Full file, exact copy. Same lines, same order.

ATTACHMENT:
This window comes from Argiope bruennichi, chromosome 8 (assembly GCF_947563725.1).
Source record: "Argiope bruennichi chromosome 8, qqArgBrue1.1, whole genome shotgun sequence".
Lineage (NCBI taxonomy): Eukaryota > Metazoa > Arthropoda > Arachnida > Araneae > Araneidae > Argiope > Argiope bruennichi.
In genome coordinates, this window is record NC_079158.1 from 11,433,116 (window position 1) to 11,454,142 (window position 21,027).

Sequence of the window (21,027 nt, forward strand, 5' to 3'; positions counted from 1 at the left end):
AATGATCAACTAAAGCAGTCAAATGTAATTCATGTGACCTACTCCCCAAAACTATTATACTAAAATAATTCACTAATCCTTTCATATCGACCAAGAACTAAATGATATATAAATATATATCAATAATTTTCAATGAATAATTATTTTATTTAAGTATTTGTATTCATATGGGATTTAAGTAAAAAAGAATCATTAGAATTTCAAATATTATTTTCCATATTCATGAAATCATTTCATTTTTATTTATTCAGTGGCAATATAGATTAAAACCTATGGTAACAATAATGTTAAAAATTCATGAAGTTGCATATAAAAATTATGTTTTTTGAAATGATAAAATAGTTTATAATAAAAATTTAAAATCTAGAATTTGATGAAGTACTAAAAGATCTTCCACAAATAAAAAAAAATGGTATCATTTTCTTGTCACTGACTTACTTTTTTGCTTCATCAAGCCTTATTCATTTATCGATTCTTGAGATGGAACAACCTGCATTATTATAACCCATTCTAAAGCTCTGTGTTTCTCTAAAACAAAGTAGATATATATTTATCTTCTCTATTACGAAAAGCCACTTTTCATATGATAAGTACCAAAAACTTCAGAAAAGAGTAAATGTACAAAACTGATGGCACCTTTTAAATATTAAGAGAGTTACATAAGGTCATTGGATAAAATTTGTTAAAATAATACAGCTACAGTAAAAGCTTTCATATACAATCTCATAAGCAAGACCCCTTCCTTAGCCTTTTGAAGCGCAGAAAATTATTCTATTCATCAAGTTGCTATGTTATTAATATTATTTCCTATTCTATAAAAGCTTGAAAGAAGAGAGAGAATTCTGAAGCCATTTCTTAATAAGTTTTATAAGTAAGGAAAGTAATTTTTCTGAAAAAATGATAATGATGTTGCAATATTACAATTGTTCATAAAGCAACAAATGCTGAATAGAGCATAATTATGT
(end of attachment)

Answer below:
This window comes from Argiope bruennichi, chromosome 8 (assembly GCF_947563725.1).
Source record: "Argiope bruennichi chromosome 8, qqArgBrue1.1, whole genome shotgun sequence".
Lineage (NCBI taxonomy): Eukaryota > Metazoa > Arthropoda > Arachnida > Araneae > Araneidae > Argiope > Argiope bruennichi.
In genome coordinates, this window is record NC_079158.1 from 11,433,116 (window position 1) to 11,454,142 (window position 21,027).

Sequence of the window (21,027 nt, forward strand, 5' to 3'; positions counted from 1 at the left end):
AATGATCAACTAAAGCAGTCAAATGTAATTCATGTGACCTACTCCCCAAAACTATTATACTAAAATAATTCACTAATCCTTTCATATCGACCAAGAACTAAATGATATATAAATATATATCAATAATTTTCAATGAATAATTATTTTATTTAAGTATTTGTATTCATATGGGATTTAAGTAAAAAAGAATCATTAGAATTTCAAATATTATTTTCCATATTCATGAAATCATTTCATTTTTATTTATTCAGTGGCAATATAGATTAAAACCTATGGTAACAATAATGTTAAAAATTCATGAAGTTGCATATAAAAATTATGTTTTTTGAAATGATAAAATAGTTTATAATAAAAATTTAAAATCTAGAATTTGATGAAGTACTAAAAGATCTTCCACAAATAAAAAAAAATGGTATCATTTTCTTGTCACTGACTTACTTTTTTGCTTCATCAAGCCTTATTCATTTATCGATTCTTGAGATGGAACAACCTGCATTATTATAACCCATTCTAAAGCTCTGTGTTTCTCTAAAACAAAGTAGATATATATTTATCTTCTCTATTACGAAAAGCCACTTTTCATATGATAAGTACCAAAAACTTCAGAAAAGAGTAAATGTACAAAACTGATGGCACCTTTTAAATATTAAGAGAGTTACATAAGGTCATTGGATAAAATTTGTTAAAATAATACAGCTACAGTAAAAGCTTTCATATACAATCTCATAAGCAAGACCCCTTCCTTAGCCTTTTGAAGCGCAGAAAATTATTCTATTCATCAAGTTGCTATGTTATTAATATTATTTCCTATTCTATAAAAGCTTGAAAGAAGAGAGAGAATTCTGAAGCCATTTCTTAATAAGTTTTATAAGTAAGGAAAGTAATTTTTCTGAAAAAATGATAATGATGTTGCAATATTACAATTGTTCATAAAGCAACAAATGCTGAATAGAGCATAATTATGT